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Old warhorse boxes clever to aid Serb stallion over final hurdle

A jubilant Boris Becker last night celebrated winning Wimbledon by proxy.

Novak Djokovic celebrates with his coach, the triple Wimbledon champion Boris Becker, after defeating Roger Federer of Switzerland in yesterday's men's singles final.
Novak Djokovic celebrates with his coach, the triple Wimbledon champion Boris Becker, after defeating Roger Federer of Switzerland in yesterday's men's singles final.

The German's features have thickened in the 29 years since he first graced this arena as a belligerent, upstart 17-year-old, racking up the first of his three All England Club titles - and six grand slam tournaments in all - with a four-set win over South African Kevin Curren.

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But his supersize personality was as conspicuous a presence as ever on Centre Court yesterday. Pitted against Stefan Edberg in SW19's first battle of the supercoaches, the two men sat in near silence at either end of the players' box, scarcely making eye contact with each other, yet clearly hitting every ball.

Clad all in white as if they might climb off the substitutes' bench at any minute, by the time we reached a nerve-shredding fifth set all attempts at restraint had been abandoned. Standing between points and pumping both fists, Becker gloried in the measure of revenge he gained yesterday on a Swede he has always regarded as his "greatest ever rival".

A quirk of fate meant this 35th career meeting between Novak Djokovic and Roger Federer - the Serb's win means he him trails 17-18 - drew them level with the 35 tour meetings contested by Becker and Edberg between 1984 and 1996. Only two match-ups, Djokovic v Rafael Nadal, and Ivan Lendl v John McEnroe, have appeared more frequently in the Open era.

While the German won no fewer than 25 of those, it has long rankled with Becker that Edberg prevailed in three of their four meetings in grand slams, including two of the three Wimbledon finals they contested between 1988 and 1990. While it was his deceased first coach, Jelena Gencic, who was name-checked in the Serb's on-court comments, and his countryman Marian Vajda who has made most of the hard yards, it was Becker who took ownership of the moment, co-ordinating an impromptu group hug among the entire Djokovic entourage in the throes of victory.

For all the similarities in their game style - both men were among the greatest volleyers of their era - the two supercoaches could hardly have been more different. While the Swede, who hardly looks a day older, has led a low-profile existence as a successful financial consultant since his retirement, the limelight tends to follow Becker around. The 46-year-old, who has a seat on Bayern Munich's advisory board and regularly competes in poker events, is on to his second wife and is no stranger to the pages of Bild.

His association with Djokovic only began in December, but as the self-styled final piece of the jigsaw to help the Serb win major titles, losing yesterday - following defeats by Rafael Nadal in Paris, and Stanislas Wawrinka in Melbourne - would have been a big blow to his prestige.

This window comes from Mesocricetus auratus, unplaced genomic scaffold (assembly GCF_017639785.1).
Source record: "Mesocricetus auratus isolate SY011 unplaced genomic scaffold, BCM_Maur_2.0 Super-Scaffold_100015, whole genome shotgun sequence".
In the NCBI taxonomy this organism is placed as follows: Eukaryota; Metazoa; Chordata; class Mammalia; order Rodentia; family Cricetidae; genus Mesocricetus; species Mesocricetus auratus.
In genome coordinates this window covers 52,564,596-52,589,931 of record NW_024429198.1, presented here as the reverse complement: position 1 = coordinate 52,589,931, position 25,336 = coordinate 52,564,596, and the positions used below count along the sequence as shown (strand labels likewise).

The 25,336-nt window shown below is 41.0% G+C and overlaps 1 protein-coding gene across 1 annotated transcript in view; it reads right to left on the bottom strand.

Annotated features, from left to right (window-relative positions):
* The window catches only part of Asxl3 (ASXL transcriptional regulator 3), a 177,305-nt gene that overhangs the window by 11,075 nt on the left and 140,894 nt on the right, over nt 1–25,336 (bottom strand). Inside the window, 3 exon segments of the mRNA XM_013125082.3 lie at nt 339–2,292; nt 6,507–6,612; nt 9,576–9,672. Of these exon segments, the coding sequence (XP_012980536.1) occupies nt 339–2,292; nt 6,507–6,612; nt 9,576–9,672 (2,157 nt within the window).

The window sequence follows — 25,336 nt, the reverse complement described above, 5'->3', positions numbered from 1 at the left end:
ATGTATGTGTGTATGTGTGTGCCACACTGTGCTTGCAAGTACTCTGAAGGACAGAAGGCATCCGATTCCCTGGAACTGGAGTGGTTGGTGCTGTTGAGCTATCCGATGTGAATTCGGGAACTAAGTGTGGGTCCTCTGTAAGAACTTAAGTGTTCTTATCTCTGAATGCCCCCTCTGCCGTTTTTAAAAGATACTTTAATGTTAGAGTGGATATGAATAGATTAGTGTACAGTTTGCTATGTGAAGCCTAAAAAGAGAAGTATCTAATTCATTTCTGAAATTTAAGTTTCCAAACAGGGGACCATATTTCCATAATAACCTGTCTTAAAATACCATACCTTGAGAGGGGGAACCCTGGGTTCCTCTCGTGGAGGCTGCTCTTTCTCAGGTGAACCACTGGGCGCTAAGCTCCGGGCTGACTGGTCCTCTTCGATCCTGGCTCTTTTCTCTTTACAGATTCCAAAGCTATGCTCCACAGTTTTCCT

This 2014 final was so 1989, even if neither Djokovic nor Federer would rival the occupants of their respective coaching boxes in the great volleyers of all-time list. Nonetheless, both men looked to play as offensively as possible, their tactics fuelled by a desperation to win. While Federer was denied a first slam since Wimbledon 2012, and a record eighth title here, it was Djokovic who was finally able to drop the 'Chokeovic' nickname he was in danger of acquiring after five defeats in his last six major finals. Strangely, it was also the first time since the 2009 US Open that neither Andy Murray nor Rafael Nadal had made it to the final of a grand slam, although the Scot and the Spaniard have never met in one.

Last year it was the 27-year-old from Dunblane who had been roared to victory on the most genteel lawn in world tennis.

Like the man in his coaching box, Djokovic is more admired than loved, but there was little crowd neutrality when it came to his Swiss opponent, this place duly erupting when Federer pieced together a fine tie-break to land the first set, or saved championship point to take matters into a fifth set.

Even after Federer succumbed, netting on championship point No.2 for Djokovic to claim victory, they swooned when his wife Mirka produced his two older twins Myla and Charlene like rabbits from a hat for the post-match pleasantries (his other twins Leo and Lenny are just two months old). Djokovic, who dedicated his win to his pregnant fiancee Jelena Ristic and his future child, had been the recipient of parenting advice from yesterday's opponent. But Federer's attempts to prove the daddy of them all would end in failure.

The two supercoaches, and assorted friends and family, outshone a high-powered royal box, which included the Duke and Duchess of Cambridge, David and Victoria Beckham, and Hollywood actors Samuel L Jackson and Bradley Cooper.

And after last night's champions' ball, Becker and Djokovic may not be the only ones nursing a bit of a Wimbledon hangover.

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